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U.S. lags on credit card security

The massive data breach at Target last week has again highlighted how the United States remains a relatively insecure backwater when it comes to credit card technology.

The massive data breach at Target last week has again highlighted how the United States remains a relatively insecure backwater when it comes to credit card technology.

Over the last decade, most countries have moved toward using credit cards that carry information on embeddable microchips rather than magnetic strips. The additional encryption on so-called smart cards has made the kind of brazen data thefts suffered by Target almost impossible to pull off in most other countries.

Because the United States is one of the few places yet to widely deploy such technology, the nation has increasingly become the focus of hackers seeking to steal such information. The stolen data can easily be turned into phony credit cards that are sold on black markets around the world.

"The U.S. is one of the last markets to convert from the magnetic stripe," Randy Vanderhoof, director of the EMV Migration Forum. "There's fewer places in the world where that stolen data could be used. So the U.S. becomes more of a high-value target."

EMV stands for Europay, MasterCard, and Visa and is the technology standard that involves placing an integrated circuit of some kind into a credit card. Most European and Asian countries began adopting the technology a decade ago, pushed by regulators in those countries.

About 80 countries use smart credit cards, which allow for greater encryption and security. By comparison, only about 1 percent of credit cards issued in the United States contain such technology.

Smart cards in most countries are so widely adopted that U.S. travelers are increasingly running into problems using their magnetic stripe cards abroad. Banks and credit card companies often advise customers to request a smart credit card for foreign travel.

The reason such technology has been embraced is simple: Hacking into a system to collect information on a chip and then creating a counterfeit credit card using similar technology is too complicated. As a result, hackers have increasingly turned to the United States, where the cards are significantly easier to duplicate because information is stored on a common magnetic strip.

Political will lacking

"The U.S. is slowly issuing these cards," said Joram Borenstein, vice president of Nice Actimize, which helps companies analyze their security. "It's harder to commit fraud against these cards. You have to steal the chip information, and that's a lot more difficult."

The reasons the United States lags in adopting smart cards are complicated, experts said. In part, there hasn't been the political will to demand that businesses and financial institutions make the change. Analysts also say the U.S. payment processing system is more complicated, with merchants, credit companies, and banks reluctant to spend the big bucks it would take to convert a system with a billion cards.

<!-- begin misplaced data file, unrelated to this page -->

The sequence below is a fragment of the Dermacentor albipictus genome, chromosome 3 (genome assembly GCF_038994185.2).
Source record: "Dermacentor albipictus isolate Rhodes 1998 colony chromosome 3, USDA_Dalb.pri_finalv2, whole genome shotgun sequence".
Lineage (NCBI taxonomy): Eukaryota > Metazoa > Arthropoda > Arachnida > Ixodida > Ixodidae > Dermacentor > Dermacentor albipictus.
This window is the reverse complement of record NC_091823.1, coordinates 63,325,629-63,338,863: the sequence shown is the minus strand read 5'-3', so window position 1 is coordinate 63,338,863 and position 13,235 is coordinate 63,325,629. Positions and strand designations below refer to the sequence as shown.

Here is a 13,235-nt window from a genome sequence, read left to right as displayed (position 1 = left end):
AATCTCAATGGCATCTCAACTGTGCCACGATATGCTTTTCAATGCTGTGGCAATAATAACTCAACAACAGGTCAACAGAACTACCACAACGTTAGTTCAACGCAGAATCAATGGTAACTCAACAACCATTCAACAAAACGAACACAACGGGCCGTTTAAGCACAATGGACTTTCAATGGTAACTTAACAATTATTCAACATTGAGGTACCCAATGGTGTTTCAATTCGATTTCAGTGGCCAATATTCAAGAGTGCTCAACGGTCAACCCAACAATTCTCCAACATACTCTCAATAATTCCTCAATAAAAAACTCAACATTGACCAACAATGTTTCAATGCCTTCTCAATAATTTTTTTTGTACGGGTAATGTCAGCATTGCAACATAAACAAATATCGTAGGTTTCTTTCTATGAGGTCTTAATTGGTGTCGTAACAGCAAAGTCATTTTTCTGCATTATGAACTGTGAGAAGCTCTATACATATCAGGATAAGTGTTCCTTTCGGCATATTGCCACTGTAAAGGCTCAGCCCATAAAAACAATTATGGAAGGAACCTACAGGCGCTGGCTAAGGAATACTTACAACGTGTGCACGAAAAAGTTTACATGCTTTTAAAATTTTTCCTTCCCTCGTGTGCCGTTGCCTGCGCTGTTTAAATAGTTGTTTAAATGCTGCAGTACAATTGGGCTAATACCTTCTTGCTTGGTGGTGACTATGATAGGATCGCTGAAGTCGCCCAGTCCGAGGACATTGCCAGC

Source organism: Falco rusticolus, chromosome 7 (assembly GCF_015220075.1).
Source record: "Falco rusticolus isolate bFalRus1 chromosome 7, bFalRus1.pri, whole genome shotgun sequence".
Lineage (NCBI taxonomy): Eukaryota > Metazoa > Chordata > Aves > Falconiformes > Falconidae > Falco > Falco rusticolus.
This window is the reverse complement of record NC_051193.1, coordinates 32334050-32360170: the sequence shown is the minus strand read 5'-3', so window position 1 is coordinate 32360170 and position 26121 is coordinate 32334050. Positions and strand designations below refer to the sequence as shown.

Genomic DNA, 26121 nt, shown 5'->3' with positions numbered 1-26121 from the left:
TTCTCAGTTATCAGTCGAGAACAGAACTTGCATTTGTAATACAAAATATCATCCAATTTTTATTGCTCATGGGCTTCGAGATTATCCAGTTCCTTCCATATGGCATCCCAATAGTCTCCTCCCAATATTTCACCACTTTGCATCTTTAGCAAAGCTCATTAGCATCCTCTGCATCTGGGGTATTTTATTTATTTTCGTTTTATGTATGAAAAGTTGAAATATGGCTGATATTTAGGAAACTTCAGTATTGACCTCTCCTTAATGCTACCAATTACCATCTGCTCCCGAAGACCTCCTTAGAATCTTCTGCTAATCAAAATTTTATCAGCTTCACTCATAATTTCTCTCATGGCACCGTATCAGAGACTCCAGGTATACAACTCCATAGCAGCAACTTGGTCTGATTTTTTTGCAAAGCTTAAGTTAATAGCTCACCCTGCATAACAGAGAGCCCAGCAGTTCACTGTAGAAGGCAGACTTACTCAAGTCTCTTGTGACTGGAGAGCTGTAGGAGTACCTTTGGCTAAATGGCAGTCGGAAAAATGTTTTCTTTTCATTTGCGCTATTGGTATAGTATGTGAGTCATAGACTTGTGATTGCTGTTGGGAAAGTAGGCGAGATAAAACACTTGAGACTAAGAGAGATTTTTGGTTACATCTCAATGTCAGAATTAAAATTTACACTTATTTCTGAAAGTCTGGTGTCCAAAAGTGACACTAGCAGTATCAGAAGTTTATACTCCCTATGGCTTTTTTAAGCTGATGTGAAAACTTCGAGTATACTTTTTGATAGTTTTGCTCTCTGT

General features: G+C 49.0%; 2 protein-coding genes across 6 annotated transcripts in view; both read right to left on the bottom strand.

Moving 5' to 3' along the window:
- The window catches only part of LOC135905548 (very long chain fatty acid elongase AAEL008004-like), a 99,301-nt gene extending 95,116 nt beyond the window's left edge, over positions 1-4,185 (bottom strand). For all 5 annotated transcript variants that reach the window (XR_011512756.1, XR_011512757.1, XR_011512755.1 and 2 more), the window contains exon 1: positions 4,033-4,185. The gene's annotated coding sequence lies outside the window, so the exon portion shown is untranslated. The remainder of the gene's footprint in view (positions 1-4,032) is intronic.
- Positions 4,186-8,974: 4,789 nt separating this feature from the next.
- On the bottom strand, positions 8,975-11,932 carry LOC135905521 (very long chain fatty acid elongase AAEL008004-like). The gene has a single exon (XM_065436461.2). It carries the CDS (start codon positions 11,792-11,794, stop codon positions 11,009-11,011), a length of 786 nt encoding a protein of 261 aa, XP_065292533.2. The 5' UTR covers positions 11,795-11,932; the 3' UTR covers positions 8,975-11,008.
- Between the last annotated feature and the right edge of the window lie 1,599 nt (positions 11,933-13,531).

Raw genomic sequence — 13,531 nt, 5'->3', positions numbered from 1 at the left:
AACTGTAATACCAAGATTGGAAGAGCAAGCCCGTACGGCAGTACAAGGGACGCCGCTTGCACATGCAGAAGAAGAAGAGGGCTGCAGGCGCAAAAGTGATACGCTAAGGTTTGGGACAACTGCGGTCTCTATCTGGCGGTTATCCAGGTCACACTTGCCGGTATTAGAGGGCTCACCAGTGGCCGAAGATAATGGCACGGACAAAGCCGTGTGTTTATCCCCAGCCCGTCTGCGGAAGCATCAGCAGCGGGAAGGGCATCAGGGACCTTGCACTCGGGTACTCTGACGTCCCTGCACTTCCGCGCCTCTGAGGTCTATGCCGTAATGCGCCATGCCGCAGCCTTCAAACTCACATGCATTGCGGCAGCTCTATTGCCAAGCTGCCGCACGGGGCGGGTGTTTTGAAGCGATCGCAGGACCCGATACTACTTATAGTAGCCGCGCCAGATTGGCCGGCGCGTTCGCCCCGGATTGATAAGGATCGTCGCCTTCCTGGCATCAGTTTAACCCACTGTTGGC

"It's a function of our system of government and culture," said Ben Woolsey, director of marketing and consumer research for, which enables consumers to compare card offers. "Moving in that direction is going to be costly for the card industry and retailers."

The good news for consumers is that the United States is indeed moving to embrace smart credit cards. In the last couple of years, major card issuers have laid out road maps for upgrading the card technology, and many have set out to achieve this by October 2015.

Liability in play

At that point, major credit card companies will change their rules about who is liable for fraudulent purchases caused by security breaches. Under the new rules, the entity in the payment chain - merchant, credit card, banks-deemed to have the weakest security will be liable. Credit card companies can't make anyone adopt the technology, but they are giving a hard nudge.

"The road map and larger migration has provided issuers and merchants with the flexibility to manage their business and technology decisions," Jim Issokson, a MasterCard spokesman, said in a statement. "The decision on if, how, and when EMV will be implemented . . . will continue to be made independently by each issuer and merchant."

Still, it will take a while for the switch to happen.

Vanderhoof's organization estimates there are 10 million to 15 million smart credit cards in the United States, less than 1 percent of all cards. It projects that number to grow to 50 million to 70 million by 2014. Gas stations have until October 2017 to make the change, which is costlier and more complicated for them. Several observers noted that it's possible the breach at Target will provide additional financial and political momentum to make the switch happen faster, though Vanderhoof cautioned it was too soon to say for sure.